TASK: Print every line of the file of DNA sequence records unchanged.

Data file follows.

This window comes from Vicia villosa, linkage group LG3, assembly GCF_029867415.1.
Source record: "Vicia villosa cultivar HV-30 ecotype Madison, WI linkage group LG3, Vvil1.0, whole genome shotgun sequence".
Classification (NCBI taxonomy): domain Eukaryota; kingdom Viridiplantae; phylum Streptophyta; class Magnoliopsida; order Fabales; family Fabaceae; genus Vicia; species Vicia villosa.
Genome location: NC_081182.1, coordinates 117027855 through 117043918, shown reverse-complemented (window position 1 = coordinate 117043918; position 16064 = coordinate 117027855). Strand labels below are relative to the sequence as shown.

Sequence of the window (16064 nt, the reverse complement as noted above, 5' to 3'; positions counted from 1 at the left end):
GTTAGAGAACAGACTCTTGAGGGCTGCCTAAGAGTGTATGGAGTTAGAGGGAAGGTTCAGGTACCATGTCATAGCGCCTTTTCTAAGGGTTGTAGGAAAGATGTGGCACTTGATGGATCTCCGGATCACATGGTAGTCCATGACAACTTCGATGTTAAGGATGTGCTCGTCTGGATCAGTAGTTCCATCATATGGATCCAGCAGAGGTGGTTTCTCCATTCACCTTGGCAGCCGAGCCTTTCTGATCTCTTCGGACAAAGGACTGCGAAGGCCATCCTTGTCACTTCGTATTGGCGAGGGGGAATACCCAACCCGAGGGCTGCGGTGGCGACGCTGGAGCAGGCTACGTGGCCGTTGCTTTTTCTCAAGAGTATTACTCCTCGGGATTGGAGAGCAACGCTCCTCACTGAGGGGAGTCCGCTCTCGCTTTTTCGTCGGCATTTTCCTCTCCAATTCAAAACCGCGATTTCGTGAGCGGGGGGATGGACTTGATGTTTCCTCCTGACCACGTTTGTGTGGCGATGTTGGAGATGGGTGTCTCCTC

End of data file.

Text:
This window comes from Vicia villosa, linkage group LG3, assembly GCF_029867415.1.
Source record: "Vicia villosa cultivar HV-30 ecotype Madison, WI linkage group LG3, Vvil1.0, whole genome shotgun sequence".
Classification (NCBI taxonomy): domain Eukaryota; kingdom Viridiplantae; phylum Streptophyta; class Magnoliopsida; order Fabales; family Fabaceae; genus Vicia; species Vicia villosa.
Genome location: NC_081182.1, coordinates 117027855 through 117043918, shown reverse-complemented (window position 1 = coordinate 117043918; position 16064 = coordinate 117027855). Strand labels below are relative to the sequence as shown.

Sequence of the window (16064 nt, the reverse complement as noted above, 5' to 3'; positions counted from 1 at the left end):
GTTAGAGAACAGACTCTTGAGGGCTGCCTAAGAGTGTATGGAGTTAGAGGGAAGGTTCAGGTACCATGTCATAGCGCCTTTTCTAAGGGTTGTAGGAAAGATGTGGCACTTGATGGATCTCCGGATCACATGGTAGTCCATGACAACTTCGATGTTAAGGATGTGCTCGTCTGGATCAGTAGTTCCATCATATGGATCCAGCAGAGGTGGTTTCTCCATTCACCTTGGCAGCCGAGCCTTTCTGATCTCTTCGGACAAAGGACTGCGAAGGCCATCCTTGTCACTTCGTATTGGCGAGGGGGAATACCCAACCCGAGGGCTGCGGTGGCGACGCTGGAGCAGGCTACGTGGCCGTTGCTTTTTCTCAAGAGTATTACTCCTCGGGATTGGAGAGCAACGCTCCTCACTGAGGGGAGTCCGCTCTCGCTTTTTCGTCGGCATTTTCCTCTCCAATTCAAAACCGCGATTTCGTGAGCGGGGGGATGGACTTGATGTTTCCTCCTGACCACGTTTGTGTGGCGATGTTGGAGATGGGTGTCTCCTC